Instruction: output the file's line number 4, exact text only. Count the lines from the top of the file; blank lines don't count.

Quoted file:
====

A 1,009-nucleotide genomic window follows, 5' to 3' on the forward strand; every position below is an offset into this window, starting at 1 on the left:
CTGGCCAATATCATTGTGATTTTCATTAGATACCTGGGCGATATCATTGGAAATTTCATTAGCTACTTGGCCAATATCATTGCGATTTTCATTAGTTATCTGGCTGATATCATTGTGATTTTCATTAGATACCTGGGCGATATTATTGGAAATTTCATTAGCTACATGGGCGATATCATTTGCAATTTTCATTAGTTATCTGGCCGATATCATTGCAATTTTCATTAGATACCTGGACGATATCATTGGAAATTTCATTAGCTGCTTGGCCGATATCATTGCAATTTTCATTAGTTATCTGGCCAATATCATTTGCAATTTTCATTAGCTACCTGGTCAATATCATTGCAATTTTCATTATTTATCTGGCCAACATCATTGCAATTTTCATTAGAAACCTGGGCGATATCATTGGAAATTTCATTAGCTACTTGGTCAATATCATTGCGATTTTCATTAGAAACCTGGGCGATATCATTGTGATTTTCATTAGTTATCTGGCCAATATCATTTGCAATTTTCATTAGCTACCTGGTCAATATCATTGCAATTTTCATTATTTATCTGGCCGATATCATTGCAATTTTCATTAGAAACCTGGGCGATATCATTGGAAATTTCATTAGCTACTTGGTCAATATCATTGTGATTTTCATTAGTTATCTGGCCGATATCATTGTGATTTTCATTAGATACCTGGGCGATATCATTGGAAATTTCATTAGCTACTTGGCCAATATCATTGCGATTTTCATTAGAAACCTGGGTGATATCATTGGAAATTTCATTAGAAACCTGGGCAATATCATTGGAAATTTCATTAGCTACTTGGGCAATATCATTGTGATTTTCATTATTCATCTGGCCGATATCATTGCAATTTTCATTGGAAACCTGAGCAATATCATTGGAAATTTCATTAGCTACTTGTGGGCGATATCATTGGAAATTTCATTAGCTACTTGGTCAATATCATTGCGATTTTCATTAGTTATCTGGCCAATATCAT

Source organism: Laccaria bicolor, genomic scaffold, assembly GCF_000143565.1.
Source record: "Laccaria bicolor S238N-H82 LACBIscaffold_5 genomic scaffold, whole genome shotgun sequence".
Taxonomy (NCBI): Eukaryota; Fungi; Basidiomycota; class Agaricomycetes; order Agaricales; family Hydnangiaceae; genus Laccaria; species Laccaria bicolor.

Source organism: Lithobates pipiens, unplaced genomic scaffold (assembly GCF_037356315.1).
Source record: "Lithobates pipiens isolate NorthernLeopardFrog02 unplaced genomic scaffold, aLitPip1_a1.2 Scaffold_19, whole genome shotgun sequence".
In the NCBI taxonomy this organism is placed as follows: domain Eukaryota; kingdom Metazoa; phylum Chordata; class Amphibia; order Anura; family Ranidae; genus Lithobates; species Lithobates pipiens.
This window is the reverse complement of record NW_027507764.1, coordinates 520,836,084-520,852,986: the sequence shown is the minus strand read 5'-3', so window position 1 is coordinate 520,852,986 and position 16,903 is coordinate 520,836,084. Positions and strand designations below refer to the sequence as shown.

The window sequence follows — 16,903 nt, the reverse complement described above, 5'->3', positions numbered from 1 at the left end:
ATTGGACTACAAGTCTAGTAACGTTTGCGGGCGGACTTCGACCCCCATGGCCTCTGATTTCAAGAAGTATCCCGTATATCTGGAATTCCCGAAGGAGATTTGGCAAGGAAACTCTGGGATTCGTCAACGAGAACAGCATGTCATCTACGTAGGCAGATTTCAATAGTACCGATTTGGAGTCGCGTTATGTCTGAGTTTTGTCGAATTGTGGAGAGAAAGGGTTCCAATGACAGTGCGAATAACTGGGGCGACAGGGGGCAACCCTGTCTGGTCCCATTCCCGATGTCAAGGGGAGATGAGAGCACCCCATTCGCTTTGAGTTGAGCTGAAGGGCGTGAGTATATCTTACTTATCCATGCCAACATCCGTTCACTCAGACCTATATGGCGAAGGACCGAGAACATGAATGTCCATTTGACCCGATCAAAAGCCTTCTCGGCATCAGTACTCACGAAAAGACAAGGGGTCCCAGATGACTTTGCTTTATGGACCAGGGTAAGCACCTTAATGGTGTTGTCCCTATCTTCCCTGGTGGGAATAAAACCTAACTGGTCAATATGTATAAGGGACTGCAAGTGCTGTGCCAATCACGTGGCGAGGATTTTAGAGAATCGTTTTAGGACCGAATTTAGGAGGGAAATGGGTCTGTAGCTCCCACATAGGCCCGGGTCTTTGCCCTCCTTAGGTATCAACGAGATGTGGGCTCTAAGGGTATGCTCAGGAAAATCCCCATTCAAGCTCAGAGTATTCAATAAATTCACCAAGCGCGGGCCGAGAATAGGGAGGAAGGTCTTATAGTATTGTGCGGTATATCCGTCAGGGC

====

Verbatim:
Source record: "Laccaria bicolor S238N-H82 LACBIscaffold_5 genomic scaffold, whole genome shotgun sequence".